I’ll keep you posted and any advice or help is very welcome. Likewise, If I can help anyone, I’d love to.
robintheplumber
 
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Joined: 05 Nov 2019, 19:18
Location: Southampton U.K.

Re: New to wheelchairs

Postby Burgerman » 11 Oct 2020, 21:05

Like everyone on here, wheelchair travel bumps up against some limitations. kerbs, even small ones, vibration on footpaths, wheel spins on wet grass, bogged down in mud or sand. Anti-tip safety casters which routinely lift the drive wheels off the ground on slopes and tiny kerbs or steps. I'd love to regain some of my former freedom. Get out, so I can walk our dogs with my wife again.


Caused by CG position (way too far forwards and too high.)
Programming.
Solid tyres and zero or ineffective suspension and small cross section tyres.
Badly designed or too low/long anti tips.

Quickly found some limitations with my chair. It's got two lead acid car batteries in it so it weighs a ton. If I try anything off the tarmac, I always end up stuck up to my axles in mud/sand/gravel.


Caused by narrow skinny tyres and too much weight. Adding 200Ah of lithium gives 5 times the range and half the weight.
Even on tarmac, footpaths with a steep camber (which is all the paths near my house) often cause the chair to career off into the roadway, as I give the joystick a bit too much left or right wheel. I have a constant preoccupation with how close I am to running out of power. And, when I do try something off the tarmac, my front casters which sink into everything soft, bringing me to a halt or they turn sideways and get stuck, so the only way out is backwards or worse, getting out of the chair and getting someone to help me pull it out of its predicament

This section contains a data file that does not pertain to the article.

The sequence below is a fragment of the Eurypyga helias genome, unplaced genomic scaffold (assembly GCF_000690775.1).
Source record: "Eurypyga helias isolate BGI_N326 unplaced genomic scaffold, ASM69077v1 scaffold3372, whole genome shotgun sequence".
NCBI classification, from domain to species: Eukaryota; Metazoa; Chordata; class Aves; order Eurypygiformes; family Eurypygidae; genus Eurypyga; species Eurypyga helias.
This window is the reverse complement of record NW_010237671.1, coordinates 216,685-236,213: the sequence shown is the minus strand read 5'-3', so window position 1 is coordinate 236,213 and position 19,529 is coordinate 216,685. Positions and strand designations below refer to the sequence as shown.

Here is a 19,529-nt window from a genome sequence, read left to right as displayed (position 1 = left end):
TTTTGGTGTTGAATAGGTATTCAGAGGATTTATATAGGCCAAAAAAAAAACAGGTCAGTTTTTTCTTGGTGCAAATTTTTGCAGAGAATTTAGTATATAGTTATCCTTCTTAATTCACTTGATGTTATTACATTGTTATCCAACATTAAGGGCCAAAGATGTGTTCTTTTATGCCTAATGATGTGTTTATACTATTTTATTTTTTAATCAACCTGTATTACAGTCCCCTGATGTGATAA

Caused by rediculous stock programming and too nose heavy design. So gravity makes it head downhil, sing casters, prevent the contoller from steering the chair aided by rediculous stock programming.

So I'm after something which is like this:
- Outdoors in all weathers chair. I don’t generally need it to operate in my house but shouldn’t tear the floor up in shopping centres.

Define chair?
You might be better of with a non tank steer machine like a car outdoors like a Meyra or a scooter.

- decent range so I can be out for several days without fretting about the next charge, even if the going has been tough.


Converting to lithium PROPERLY as many on here have now done will give you 5x the range and for half weight. And last a decade rather than a year.

- Compact enough (short and narrow) to fit on a train easily, with those tight turns and narrow aisles.


Stability outdoors comes from LOW CG and wide and long chairs. These are things like the X5 or V6 from magic Mobility. Crap indoors, great outdoors because of that. Its a compromise.